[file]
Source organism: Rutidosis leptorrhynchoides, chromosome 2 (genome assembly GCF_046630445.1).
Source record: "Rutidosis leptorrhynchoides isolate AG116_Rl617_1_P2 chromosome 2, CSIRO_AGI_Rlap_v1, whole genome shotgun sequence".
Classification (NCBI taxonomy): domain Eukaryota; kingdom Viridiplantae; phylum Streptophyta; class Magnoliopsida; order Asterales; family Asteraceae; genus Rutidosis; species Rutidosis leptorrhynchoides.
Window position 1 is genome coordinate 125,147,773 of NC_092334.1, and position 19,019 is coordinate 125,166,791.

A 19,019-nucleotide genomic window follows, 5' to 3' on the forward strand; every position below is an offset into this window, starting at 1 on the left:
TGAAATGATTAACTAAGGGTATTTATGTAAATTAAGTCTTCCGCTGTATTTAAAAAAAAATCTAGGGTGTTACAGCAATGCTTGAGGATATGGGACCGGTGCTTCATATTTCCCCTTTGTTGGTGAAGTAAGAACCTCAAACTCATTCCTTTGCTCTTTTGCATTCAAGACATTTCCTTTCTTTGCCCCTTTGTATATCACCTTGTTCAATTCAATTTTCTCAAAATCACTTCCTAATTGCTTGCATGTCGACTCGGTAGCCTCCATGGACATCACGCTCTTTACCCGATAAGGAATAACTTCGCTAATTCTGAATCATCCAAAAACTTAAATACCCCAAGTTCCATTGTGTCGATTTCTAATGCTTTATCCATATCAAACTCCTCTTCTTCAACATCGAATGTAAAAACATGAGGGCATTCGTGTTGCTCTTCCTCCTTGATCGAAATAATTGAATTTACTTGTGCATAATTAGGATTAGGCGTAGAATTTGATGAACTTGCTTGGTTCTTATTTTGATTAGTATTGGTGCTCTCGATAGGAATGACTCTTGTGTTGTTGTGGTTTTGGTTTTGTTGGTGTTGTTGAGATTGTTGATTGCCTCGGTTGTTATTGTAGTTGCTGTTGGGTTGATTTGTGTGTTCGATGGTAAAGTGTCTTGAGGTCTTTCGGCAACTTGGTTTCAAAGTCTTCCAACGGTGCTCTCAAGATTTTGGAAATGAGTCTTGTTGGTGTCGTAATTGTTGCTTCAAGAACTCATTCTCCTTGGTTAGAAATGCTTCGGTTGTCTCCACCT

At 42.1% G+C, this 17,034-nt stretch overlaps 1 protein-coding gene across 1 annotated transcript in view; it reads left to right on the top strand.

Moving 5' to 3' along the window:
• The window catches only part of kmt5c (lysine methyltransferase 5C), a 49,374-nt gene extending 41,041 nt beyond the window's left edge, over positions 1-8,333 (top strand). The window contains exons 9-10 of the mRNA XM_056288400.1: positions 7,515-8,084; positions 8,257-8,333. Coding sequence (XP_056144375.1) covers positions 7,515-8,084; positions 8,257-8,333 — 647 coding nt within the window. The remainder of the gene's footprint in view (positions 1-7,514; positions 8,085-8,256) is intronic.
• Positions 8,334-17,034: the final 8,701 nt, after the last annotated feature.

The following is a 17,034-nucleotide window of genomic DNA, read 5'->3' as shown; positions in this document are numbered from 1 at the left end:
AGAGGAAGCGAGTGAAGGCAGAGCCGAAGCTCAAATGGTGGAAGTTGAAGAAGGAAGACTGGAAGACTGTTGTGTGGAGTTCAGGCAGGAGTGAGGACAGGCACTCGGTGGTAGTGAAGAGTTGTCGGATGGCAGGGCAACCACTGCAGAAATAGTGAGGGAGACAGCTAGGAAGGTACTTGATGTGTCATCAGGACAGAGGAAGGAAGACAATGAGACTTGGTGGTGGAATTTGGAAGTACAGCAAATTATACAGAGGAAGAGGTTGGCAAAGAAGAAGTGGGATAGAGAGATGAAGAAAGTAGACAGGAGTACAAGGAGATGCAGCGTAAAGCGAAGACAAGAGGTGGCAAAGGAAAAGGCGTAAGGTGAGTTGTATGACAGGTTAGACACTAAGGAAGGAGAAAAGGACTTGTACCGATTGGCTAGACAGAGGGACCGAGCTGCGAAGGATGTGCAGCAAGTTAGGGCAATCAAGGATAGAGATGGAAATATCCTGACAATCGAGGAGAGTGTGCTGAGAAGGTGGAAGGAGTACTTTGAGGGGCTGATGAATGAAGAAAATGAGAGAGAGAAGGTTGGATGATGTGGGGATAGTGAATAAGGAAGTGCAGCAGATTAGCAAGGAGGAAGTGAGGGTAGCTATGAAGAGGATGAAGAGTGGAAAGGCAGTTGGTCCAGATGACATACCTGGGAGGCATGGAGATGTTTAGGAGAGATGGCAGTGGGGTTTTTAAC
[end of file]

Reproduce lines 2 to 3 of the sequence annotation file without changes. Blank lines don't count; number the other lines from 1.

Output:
Source record: "Rutidosis leptorrhynchoides isolate AG116_Rl617_1_P2 chromosome 2, CSIRO_AGI_Rlap_v1, whole genome shotgun sequence".
Classification (NCBI taxonomy): domain Eukaryota; kingdom Viridiplantae; phylum Streptophyta; class Magnoliopsida; order Asterales; family Asteraceae; genus Rutidosis; species Rutidosis leptorrhynchoides.